I was able to establish my local Base coordinates accurately using NTRIP. However, this does not hold the coordinates, and it will bounce out of Fix mode back to Float. The Base receiver either knows where it is to centimeter accuracy, or it doesn’t. Why won’t it stay fixed?

I have never understood why a base would continue to receive corrections throughout a session?


In your image, the baseline is longish and coupled with the poor PDOP (geometry of available satellites in the sky) your continuous averaging is going in and out of FIX. Normal.

Like @michaelL mentions, get a good observation via NTRIP for your base, and then use that coordinate. NTRIP for your base is done.


Why is that a feature and not a bug? It’s a static base. AR is 1000. It has either narrowed down it’s location to that accuracy, or it hasn’t.

You tell me. You would think the software would give the option to lock those coordinates with the push of a button. But if I understand the process correctly, I am supposed to manually write down the coordinates, switch the Base to manual coordinates and then enter them manually from my notes?

You can set an Average time, but so long as you have correction input turned ON, then it will continue to update it’s status in real time even after the point is averaged. It will not override, or re-average the point unless you tell it to. If you had it set to Average/Fix only, then that is what your point will be. But in real time, the status of the corrections can change. But it shouldn’t affect the point that was averaged.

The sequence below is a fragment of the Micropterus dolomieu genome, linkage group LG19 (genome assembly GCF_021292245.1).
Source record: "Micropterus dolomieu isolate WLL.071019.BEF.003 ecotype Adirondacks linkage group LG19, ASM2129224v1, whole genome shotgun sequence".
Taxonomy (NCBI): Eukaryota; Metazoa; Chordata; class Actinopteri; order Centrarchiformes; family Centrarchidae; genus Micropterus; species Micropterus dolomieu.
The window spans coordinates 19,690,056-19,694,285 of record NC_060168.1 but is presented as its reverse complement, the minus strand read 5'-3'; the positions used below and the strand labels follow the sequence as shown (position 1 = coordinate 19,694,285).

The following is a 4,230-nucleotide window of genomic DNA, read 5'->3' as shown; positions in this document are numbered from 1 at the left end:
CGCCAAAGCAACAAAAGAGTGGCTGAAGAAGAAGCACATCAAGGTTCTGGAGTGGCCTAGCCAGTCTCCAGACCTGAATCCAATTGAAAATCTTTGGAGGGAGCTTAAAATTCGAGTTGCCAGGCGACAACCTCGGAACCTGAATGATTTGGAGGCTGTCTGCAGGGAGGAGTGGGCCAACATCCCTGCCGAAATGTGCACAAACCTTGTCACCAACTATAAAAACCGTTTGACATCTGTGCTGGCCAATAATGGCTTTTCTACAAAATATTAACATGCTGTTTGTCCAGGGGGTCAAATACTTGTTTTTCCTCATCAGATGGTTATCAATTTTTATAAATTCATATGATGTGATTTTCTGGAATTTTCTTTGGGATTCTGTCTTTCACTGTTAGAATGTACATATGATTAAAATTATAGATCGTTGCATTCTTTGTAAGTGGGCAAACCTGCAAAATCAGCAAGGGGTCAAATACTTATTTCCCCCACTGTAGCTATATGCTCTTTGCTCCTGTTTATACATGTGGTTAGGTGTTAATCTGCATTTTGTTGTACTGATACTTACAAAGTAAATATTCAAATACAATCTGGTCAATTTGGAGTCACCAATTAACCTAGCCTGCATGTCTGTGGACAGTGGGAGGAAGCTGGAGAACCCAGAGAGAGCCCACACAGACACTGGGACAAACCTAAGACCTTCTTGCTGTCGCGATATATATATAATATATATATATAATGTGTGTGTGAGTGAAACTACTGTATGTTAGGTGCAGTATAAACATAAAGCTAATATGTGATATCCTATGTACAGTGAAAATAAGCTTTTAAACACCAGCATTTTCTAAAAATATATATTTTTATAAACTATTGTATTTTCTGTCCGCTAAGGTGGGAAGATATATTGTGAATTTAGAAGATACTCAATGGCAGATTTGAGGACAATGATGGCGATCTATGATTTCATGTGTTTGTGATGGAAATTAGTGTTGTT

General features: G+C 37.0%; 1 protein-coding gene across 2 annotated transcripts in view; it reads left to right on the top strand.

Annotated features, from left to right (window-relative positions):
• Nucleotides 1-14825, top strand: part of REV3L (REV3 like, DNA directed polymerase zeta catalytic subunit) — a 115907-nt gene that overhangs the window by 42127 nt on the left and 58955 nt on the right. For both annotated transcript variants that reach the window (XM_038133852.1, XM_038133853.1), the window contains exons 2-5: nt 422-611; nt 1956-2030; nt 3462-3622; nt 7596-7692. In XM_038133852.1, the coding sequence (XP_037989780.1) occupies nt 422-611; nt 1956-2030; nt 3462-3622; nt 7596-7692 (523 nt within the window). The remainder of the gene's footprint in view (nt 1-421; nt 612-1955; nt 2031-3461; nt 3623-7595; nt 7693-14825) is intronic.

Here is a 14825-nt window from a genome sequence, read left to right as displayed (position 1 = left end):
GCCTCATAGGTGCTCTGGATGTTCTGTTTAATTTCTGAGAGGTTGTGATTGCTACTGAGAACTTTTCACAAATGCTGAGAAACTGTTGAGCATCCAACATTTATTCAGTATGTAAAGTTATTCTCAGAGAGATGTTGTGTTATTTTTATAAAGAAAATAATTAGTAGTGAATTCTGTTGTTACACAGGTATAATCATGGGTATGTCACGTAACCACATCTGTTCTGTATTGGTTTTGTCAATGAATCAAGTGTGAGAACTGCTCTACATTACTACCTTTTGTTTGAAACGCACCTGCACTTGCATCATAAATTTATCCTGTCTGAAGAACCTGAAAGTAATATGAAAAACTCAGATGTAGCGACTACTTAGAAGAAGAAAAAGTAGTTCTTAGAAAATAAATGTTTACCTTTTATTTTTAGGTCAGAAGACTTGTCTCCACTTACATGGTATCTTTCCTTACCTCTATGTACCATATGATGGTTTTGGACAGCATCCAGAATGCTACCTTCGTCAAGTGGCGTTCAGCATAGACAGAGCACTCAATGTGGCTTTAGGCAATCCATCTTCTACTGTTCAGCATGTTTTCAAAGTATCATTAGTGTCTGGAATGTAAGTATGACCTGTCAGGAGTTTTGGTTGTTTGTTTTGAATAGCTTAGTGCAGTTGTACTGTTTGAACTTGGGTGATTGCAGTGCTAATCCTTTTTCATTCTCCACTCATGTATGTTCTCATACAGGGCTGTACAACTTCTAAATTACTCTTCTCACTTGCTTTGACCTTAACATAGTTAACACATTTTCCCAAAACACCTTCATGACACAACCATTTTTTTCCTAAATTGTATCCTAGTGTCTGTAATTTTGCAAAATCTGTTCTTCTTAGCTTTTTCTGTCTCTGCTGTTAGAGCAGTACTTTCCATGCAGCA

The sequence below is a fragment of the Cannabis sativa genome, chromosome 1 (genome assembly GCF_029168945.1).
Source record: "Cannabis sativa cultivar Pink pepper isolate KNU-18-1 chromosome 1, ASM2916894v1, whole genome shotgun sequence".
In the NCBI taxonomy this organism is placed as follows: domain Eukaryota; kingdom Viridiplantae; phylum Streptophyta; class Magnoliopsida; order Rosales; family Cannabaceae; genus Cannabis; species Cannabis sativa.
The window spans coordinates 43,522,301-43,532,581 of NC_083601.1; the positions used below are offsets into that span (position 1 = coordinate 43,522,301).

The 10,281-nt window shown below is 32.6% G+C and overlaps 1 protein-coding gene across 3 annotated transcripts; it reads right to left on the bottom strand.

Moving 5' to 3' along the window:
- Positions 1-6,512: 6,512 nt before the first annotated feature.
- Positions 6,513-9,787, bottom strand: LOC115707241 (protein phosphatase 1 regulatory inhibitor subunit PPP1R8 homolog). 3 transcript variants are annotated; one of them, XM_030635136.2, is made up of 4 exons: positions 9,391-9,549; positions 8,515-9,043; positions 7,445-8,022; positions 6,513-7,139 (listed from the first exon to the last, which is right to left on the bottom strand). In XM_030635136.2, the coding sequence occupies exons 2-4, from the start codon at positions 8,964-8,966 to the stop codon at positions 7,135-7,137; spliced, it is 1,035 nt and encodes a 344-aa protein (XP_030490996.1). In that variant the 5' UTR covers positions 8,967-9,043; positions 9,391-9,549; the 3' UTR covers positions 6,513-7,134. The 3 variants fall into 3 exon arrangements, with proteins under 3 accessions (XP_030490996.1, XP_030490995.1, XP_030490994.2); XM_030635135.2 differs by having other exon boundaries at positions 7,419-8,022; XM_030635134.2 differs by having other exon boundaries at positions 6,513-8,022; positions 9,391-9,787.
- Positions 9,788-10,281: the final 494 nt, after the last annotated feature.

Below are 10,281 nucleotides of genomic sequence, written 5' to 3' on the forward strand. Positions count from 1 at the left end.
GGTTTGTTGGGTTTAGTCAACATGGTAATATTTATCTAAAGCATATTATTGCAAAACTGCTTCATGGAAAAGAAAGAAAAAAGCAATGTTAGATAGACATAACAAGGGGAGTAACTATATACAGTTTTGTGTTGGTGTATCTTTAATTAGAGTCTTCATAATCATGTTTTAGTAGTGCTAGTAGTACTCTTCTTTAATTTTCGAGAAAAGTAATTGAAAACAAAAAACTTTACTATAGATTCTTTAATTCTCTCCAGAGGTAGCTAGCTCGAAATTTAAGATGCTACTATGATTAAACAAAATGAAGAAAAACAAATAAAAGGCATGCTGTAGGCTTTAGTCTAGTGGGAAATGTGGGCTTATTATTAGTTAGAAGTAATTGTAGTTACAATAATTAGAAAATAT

What ‘status’ are you referring to? The coordinates and accuracy keep changing. Where do I find the coordinates that were averaged and held? Just turn off NTRIP and it is good? Where do I find this in the Emlid documentation?

Thanks. We’re getting there.

Where in those instructions that you linked to does it stipulate to turn off NTRIP after obtaining a fix with the Base receiver?

The status page is the page in your screenshot.

In summary, this is what I do to collect a point to be used as a base point to send corrections to a rover.

  1. Turn on and establish Input NTRIP corrections.
  2. Open a project, or create one if needed.
  3. Add a point. I name it “base”. Average/Fix for whatever time you want.
  4. If the point is saved successfully, I turn NTRIP corrections off .
  5. Open Base Settings and select Manual/Configure.
  6. There is an option to select “Choose From Project”. Select the project you were just working in and select the “base” point. (or whatever you named it).
  7. The coordinate will populate the base coordinate fields without having to enter them manually.
  8. Then turn on your outgoing corrections.

You are ready to rover.


Awesome. Thank you!